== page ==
The cloud and the constant buzz that surrounds it has many organizations thinking twice about how they run their business applications. Some are even taking to the sky with familiar applications traditionally hosted in the desktop environment. Microsoft Office is a classic example of a popular software product that has been reborn, so to speak, in the cloud.
Microsoft launched Office 365 in the summer of 2011 as a beefed up, web-centric version of its core desktop suite. The online suite quickly became a hit with companies seeking a cloud-based solution, but the January 2013 launch of Office 2013 reminded the world what a handy tool the offline version really is in the enterprise setting. Here’s a closer look at how these two powerful business suites match up for SMBs.
Office 365 is an SaaS cloud platform available on a subscription basis. What you actually end up paying will depend on your usage needs. You can either pay per user every month or pay a flat annual fee per user, which of course, knocks off a few bucks. Plans come suited with different pricing structures to accommodate the different budgets of the Small Business, the Midsize Business and the Enterprise.
Office 2013 is available in 12 different flavors, including retail editions, special volume licensing editions and subscription-based editions that are actually available through the 365 program. While the pricing scheme is a bit more complex, it is also offers more flexibility than ever. The additional options increase the possibilities of finding a solution that accommodates both your needs and the budget.
The flexibility of Office 2013 carries over to the deployment department. There are several ways to deploy the software, including on the local desktop, on a network point or even on a remote server using virtualization technology. The right deployment method will depend on company-specific factors such as number of users, user roles and system specifications.
One advantage common of the SaaS model is a quick, easy deployment. This is exactly what Microsoft aims for with its cloud-based office suite. With no physical software in the equation, you don’t have any installation process to worry about. And while some would argue that getting set up is less than an intuitive experience, Microsoft has conveniently accessible resources and documentation designed to simplify Office 365 deployment.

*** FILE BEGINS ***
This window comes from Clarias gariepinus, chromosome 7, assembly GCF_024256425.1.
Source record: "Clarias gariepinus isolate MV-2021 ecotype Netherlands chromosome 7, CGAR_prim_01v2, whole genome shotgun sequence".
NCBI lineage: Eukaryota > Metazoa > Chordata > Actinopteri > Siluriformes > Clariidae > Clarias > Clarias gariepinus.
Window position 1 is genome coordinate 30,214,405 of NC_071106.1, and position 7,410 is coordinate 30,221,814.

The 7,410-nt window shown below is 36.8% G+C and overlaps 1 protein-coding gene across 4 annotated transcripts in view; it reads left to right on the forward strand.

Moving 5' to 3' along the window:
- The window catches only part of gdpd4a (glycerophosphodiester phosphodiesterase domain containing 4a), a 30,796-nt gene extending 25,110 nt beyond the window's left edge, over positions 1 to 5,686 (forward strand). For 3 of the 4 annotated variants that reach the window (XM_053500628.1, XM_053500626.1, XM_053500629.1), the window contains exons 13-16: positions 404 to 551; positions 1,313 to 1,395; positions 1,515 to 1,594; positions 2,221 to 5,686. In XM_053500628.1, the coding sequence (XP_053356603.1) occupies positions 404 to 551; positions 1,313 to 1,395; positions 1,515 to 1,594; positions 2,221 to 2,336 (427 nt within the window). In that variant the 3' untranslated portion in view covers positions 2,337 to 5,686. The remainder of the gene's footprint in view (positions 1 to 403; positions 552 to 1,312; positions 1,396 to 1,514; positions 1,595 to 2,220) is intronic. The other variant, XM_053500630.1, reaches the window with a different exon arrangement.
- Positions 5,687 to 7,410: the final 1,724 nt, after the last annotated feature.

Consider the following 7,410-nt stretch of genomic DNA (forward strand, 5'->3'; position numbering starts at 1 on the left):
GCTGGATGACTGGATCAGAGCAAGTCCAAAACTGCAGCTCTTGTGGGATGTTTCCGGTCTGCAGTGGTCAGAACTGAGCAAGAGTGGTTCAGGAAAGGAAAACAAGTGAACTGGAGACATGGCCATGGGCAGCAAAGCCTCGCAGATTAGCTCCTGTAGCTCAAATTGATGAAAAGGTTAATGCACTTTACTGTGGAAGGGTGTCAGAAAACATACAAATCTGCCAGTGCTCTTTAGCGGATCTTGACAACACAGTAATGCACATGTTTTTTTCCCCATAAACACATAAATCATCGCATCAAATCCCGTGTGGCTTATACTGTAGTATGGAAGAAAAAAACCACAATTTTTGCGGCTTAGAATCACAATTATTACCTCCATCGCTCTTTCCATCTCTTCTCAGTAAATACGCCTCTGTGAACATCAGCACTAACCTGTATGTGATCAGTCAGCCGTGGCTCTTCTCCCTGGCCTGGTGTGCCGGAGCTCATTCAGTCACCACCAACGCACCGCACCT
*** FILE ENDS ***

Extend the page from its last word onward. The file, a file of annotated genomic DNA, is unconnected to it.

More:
Connecting to the Office
Being a product of the cloud and all, it’s no shocker that supreme accessibility happens to be one of Office 365’s strong points. Whether it’s Word, Outlook, Excel or another application, all your vital business tools can be accessed from your laptop, desktop, mobile device, or wherever you have a capable internet connection. Such extensive connectivity options make the cloud solution an ideal choice for the mobilized workforce that needs to access essential apps on the go.
While still an attractive perk, the cloud accessibility aspect of 365 doesn’t carry the exclusivity it once did and the connectivity enhancements in the desktop version are to blame. Office 2013 is packed with core functionality that lets you save files to SharePoint or SkyDrive. In fact, you can sign into your business apps right from your Microsoft account, which kind of gives Office a feel similar to that of the rival web-based Google Docs. So on the accessibility front, the two platforms are nearly neck and neck, all thanks to the cloud.
Office Integrity and Reliability
A combination of cyber attacks and unforeseen disasters poses a major threat to productivity applications. Office 2013 addresses this with built-in features that protect against unauthorized access, Active X threats and a wide variety of web-based exploits. Office 365 is also equipped with controls that enable businesses to enjoy a safe and secure experience when running their productivity apps online. When making proper use of the available settings and controls, both options can be highly effective in ensuring security, privacy and compliance.
For many businesses, the battle between the online and offline versions of Office will come down to this: do you want to buy or lease? Go the way of the former, and you own your software suite outright, but also have to deal with the hassles of maintaining it in-house and upgrading a few years later. Go the way of the former, and you can keep your productivity tools up, running and fresh with the latest functionality in hassle-free fashion — as long as you’re paying that subscription. It can be a tough decision, but also a case where there really is no right or wrong.